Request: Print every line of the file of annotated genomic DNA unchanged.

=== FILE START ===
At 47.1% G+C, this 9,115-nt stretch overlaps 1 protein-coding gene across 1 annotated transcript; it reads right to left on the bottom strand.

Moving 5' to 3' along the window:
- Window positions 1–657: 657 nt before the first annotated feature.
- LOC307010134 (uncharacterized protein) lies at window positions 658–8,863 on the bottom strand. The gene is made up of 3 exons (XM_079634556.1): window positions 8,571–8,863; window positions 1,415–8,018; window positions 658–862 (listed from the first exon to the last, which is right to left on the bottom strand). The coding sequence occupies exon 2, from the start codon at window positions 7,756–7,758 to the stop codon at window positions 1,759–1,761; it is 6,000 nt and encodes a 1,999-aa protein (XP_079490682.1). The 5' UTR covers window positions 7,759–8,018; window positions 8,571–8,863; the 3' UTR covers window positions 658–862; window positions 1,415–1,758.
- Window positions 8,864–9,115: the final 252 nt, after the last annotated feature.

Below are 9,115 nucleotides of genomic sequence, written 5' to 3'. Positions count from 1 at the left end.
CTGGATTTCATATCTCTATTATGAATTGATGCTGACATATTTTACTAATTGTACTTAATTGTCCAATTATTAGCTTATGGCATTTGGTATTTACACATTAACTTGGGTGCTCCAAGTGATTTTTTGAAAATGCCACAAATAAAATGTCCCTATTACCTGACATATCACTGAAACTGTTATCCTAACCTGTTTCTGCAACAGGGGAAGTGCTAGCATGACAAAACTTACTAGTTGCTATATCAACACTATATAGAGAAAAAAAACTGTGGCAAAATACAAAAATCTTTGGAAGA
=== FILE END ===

At 47.1% G+C, this 9,115-nt stretch overlaps 1 protein-coding gene across 1 annotated transcript; it reads right to left on the bottom strand.

Moving 5' to 3' along the window:
- Window positions 1–657: 657 nt before the first annotated feature.
- LOC307010134 (uncharacterized protein) lies at window positions 658–8,863 on the bottom strand. The gene is made up of 3 exons (XM_079634556.1): window positions 8,571–8,863; window positions 1,415–8,018; window positions 658–862 (listed from the first exon to the last, which is right to left on the bottom strand). The coding sequence occupies exon 2, from the start codon at window positions 7,756–7,758 to the stop codon at window positions 1,759–1,761; it is 6,000 nt and encodes a 1,999-aa protein (XP_079490682.1). The 5' UTR covers window positions 7,759–8,018; window positions 8,571–8,863; the 3' UTR covers window positions 658–862; window positions 1,415–1,758.
- Window positions 8,864–9,115: the final 252 nt, after the last annotated feature.

Below are 9,115 nucleotides of genomic sequence, written 5' to 3'. Positions count from 1 at the left end.
CTGGATTTCATATCTCTATTATGAATTGATGCTGACATATTTTACTAATTGTACTTAATTGTCCAATTATTAGCTTATGGCATTTGGTATTTACACATTAACTTGGGTGCTCCAAGTGATTTTTTGAAAATGCCACAAATAAAATGTCCCTATTACCTGACATATCACTGAAACTGTTATCCTAACCTGTTTCTGCAACAGGGGAAGTGCTAGCATGACAAAACTTACTAGTTGCTATATCAACACTATATAGAGAAAAAAAACTGTGGCAAAATACAAAAATCTTTGGAAGA